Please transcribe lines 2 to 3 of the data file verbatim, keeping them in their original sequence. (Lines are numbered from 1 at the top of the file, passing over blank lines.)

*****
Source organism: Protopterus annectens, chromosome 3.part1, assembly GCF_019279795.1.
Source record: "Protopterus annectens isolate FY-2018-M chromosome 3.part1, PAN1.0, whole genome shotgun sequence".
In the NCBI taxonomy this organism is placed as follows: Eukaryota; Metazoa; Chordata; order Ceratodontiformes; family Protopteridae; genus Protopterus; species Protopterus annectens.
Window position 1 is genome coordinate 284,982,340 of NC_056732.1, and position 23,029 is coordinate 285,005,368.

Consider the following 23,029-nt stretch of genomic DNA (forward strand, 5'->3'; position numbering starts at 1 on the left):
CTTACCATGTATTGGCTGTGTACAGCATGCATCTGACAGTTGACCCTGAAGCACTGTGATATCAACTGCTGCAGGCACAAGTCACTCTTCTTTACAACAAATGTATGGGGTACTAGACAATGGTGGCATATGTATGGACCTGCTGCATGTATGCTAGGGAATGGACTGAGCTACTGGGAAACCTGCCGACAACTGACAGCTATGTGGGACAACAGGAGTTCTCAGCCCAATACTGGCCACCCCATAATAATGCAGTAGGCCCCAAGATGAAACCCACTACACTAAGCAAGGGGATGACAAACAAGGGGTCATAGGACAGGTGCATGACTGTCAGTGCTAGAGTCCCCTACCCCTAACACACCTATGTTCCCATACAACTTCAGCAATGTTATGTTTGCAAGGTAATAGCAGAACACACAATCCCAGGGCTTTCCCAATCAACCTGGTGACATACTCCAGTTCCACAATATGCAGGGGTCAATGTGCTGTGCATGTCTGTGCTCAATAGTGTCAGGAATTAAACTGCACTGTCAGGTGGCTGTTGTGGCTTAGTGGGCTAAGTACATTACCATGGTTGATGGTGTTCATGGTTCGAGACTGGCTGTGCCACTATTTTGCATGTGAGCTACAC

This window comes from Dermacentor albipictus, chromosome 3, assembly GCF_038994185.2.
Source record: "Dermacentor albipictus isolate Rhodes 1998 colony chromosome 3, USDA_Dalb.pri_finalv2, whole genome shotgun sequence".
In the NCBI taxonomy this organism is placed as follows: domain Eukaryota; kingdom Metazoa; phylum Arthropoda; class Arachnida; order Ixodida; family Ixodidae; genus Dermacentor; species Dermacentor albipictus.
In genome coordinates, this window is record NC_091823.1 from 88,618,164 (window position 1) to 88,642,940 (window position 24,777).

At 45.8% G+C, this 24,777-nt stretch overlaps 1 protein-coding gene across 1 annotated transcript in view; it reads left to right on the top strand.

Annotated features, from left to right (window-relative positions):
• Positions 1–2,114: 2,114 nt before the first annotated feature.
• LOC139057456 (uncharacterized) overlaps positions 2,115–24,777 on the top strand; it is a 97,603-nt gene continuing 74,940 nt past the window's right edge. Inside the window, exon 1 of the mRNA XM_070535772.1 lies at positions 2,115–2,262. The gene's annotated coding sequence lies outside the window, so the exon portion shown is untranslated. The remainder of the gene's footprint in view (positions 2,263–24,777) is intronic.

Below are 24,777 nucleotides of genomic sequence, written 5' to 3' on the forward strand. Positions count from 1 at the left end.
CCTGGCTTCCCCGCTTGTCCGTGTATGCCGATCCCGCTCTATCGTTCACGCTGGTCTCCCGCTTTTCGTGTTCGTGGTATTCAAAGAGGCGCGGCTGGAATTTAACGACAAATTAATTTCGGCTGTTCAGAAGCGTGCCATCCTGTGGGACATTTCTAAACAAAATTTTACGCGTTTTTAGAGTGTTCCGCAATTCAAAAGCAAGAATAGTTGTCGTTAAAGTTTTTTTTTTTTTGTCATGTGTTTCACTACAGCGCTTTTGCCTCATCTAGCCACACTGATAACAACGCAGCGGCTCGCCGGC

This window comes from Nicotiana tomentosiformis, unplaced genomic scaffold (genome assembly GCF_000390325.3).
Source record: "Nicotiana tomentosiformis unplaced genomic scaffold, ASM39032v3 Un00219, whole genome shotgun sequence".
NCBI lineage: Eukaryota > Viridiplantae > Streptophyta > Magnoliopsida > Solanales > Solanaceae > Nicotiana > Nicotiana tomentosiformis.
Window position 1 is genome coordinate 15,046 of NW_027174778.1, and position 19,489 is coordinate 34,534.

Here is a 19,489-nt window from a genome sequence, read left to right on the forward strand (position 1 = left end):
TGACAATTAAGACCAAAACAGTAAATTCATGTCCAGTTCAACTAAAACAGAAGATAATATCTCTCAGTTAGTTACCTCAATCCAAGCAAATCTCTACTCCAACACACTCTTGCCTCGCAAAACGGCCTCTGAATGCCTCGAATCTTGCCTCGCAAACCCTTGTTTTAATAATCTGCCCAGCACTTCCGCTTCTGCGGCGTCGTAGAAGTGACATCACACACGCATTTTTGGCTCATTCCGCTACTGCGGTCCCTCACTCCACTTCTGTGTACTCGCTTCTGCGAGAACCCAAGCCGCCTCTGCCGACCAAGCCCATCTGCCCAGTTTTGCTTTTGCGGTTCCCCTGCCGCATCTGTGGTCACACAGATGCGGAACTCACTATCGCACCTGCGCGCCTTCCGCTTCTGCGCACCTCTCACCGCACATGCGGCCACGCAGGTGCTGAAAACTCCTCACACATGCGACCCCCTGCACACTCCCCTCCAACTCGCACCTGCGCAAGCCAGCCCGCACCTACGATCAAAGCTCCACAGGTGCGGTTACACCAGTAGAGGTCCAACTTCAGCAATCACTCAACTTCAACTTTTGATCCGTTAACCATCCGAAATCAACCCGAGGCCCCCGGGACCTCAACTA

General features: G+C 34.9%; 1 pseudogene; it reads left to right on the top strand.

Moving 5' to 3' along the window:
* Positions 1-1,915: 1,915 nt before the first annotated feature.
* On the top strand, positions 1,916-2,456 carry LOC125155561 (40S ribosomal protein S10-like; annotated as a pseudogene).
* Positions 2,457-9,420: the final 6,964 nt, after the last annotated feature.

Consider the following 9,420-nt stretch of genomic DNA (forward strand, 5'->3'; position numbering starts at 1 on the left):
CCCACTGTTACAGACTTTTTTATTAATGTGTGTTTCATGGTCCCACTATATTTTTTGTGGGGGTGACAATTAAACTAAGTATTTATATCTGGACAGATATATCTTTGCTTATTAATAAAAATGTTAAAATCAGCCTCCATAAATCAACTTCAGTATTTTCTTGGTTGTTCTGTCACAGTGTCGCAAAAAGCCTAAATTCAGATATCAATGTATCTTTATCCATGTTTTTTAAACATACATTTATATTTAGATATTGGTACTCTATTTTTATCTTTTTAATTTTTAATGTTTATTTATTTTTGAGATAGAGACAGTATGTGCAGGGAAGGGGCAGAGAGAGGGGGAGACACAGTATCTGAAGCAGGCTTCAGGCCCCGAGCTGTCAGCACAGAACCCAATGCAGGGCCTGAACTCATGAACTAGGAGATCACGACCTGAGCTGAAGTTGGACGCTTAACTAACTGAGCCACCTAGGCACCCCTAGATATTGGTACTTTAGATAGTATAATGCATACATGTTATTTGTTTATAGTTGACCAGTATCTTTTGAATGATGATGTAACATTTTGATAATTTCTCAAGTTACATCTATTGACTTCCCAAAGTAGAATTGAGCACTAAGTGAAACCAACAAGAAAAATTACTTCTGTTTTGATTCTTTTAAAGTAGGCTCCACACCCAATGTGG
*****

Source record: "Protopterus annectens isolate FY-2018-M chromosome 3.part1, PAN1.0, whole genome shotgun sequence".
In the NCBI taxonomy this organism is placed as follows: Eukaryota; Metazoa; Chordata; order Ceratodontiformes; family Protopteridae; genus Protopterus; species Protopterus annectens.